Moms and Dads

Styling It Up: Defining Fashion Styles and Terms Our Kids and Rising Fashion Icons Use Nowadays

While we’re familiar with some terms, our kids put an additional spin on some fashion styles and terms. Here’s a guide to see what renovations their wardrobes are going through.

Considering the many fashion bloggers our kids and even we follow on social media, it’s no surprise they’ll be using a bit of jargon. Fashion style terms like maximalist, minimalist, cottagecore, fairycore, dark academia, gothic, lolita will be cropping up and have us saying, “Back in our day, we’d just throw on a piece, see if it looks good and, call it a day!” It can get confusing sometimes, even for the most stylish moms and dads.

So to make things easier, we’ve gathered up some of the terms and separated them into approaches and themes:

Approaches to Fashion

Everything — even fashion styles — has an approach and the two most common ones we’ll hear are either minimalist or maximalist.


The minimalist fashion style appeals to people who easily get visually overstimulated, are not fond of attention, and prefer not to fuss about what they’ll wear for the day. When our kids and even we start opting for more minimalist pieces, we’ll probably be shopping in places like Muji and Uniqlo — these brands often focus on pieces that are so simple they can either stand alone for the days we could really care less about what we look like or we could easily elevate it some jewelry or a nice pair of shoes.

Minimalism isn’t often about color palettes but rather, patterns or their lack thereof. And if they do have patterns, it’s usually simple like nautical stripes or small polka dots.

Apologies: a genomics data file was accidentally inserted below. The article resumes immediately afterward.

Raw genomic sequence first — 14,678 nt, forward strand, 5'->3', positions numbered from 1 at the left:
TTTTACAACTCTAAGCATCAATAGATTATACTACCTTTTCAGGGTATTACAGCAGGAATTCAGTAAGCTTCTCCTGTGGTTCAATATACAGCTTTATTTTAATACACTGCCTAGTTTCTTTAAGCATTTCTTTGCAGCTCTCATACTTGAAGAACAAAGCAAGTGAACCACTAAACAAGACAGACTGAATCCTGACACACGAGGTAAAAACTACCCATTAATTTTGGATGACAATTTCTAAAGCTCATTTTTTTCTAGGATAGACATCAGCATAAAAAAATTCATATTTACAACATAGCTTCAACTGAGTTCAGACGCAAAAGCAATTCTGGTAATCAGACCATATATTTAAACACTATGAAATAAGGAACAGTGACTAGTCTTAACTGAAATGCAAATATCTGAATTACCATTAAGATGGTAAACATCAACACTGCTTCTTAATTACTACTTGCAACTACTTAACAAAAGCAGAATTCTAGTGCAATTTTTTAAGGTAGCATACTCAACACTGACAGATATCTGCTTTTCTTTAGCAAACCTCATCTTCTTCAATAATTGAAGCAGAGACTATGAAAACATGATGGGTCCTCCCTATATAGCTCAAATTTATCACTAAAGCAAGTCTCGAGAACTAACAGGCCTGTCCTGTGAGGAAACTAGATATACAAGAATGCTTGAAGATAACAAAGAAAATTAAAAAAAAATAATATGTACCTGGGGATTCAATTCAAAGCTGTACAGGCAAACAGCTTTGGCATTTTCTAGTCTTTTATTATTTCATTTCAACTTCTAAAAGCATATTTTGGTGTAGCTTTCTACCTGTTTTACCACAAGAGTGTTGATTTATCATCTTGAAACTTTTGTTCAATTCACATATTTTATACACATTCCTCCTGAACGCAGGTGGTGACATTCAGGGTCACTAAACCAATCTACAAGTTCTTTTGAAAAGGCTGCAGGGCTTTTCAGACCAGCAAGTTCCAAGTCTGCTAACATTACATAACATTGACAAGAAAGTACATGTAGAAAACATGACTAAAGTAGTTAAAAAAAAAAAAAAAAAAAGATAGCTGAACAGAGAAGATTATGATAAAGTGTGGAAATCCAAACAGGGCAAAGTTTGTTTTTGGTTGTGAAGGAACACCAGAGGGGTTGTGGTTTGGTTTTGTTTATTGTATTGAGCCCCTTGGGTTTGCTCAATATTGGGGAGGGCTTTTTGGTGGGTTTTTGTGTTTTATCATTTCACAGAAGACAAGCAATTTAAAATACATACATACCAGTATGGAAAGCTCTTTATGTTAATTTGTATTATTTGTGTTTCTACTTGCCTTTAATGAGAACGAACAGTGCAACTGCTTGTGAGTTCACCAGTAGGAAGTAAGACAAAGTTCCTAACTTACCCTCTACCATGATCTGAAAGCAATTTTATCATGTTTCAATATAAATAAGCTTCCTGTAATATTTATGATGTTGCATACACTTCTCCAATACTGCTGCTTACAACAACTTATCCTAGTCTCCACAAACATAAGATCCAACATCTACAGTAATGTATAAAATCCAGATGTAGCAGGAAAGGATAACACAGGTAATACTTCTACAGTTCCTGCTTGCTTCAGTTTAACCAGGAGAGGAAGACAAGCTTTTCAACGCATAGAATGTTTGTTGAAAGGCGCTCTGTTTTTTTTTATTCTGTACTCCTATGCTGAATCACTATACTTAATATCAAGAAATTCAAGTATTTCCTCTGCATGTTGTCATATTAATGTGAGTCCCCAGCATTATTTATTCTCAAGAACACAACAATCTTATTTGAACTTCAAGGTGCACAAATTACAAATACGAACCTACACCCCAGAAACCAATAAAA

Big appliques like oversized flowers or ribbons sewn into the pieces, large ruffles, oversized pieces, bold patterns like flowers, paint splatters, etc. — these are usually the marks of a maximalist fashion style. They’re supposed to make a statement, like an expression of a personality. While most would wear maximalist pieces for evening gatherings, some pieces can also stand out depending on the fabric.

As the complete opposite of Minimalist, Maximalist loves playing around with prints and going all out. Their approach to fashion is, “You only live once! There’s no such thing as too much!”

We always tell our kids that their clothes choices should be something they’re confident in and happy with. But when they suddenly tell us, “No, that’s not fairycore enough!” or something — that just leaves us scratching our heads. Here’s a breakdown of some of the terms they use:


Remember the fairies in the stories we would read to our kids? That’s where they’re getting their inspiration from. But not from the old frumpy fairy godmother kind — they’re referring to mythical creatures known as the Fae. Our kids probably want to embrace the same freedom these mythical woodland creatures have, spending their days frolicking with their animal friends through the forests of Britain and Ireland.

But if they can’t do that, they channel their inner fairy with long or midi skirts or tops with ruffles and embroidery. Fairycore pieces are usually puffy or flowing while playing around with ditsy floral patterns (the one with tiny flowers on it).


Less fantastical than Fairycore, Cottagecore draws inspiration from women who lived country life and wear pieces with more vintage patterns. The fashion style also focuses on a lot of woven and wooden pieces, like straw hats with ribbons and flowers while wearing it with a floral dress. It’s the perfect summer look! And if our kids are dismayed about how much it costs while trying to adopt a more sustainable fashion approach, ukay-ukay and shops that sell preloved pieces often have a wide variety of cottagecore dresses.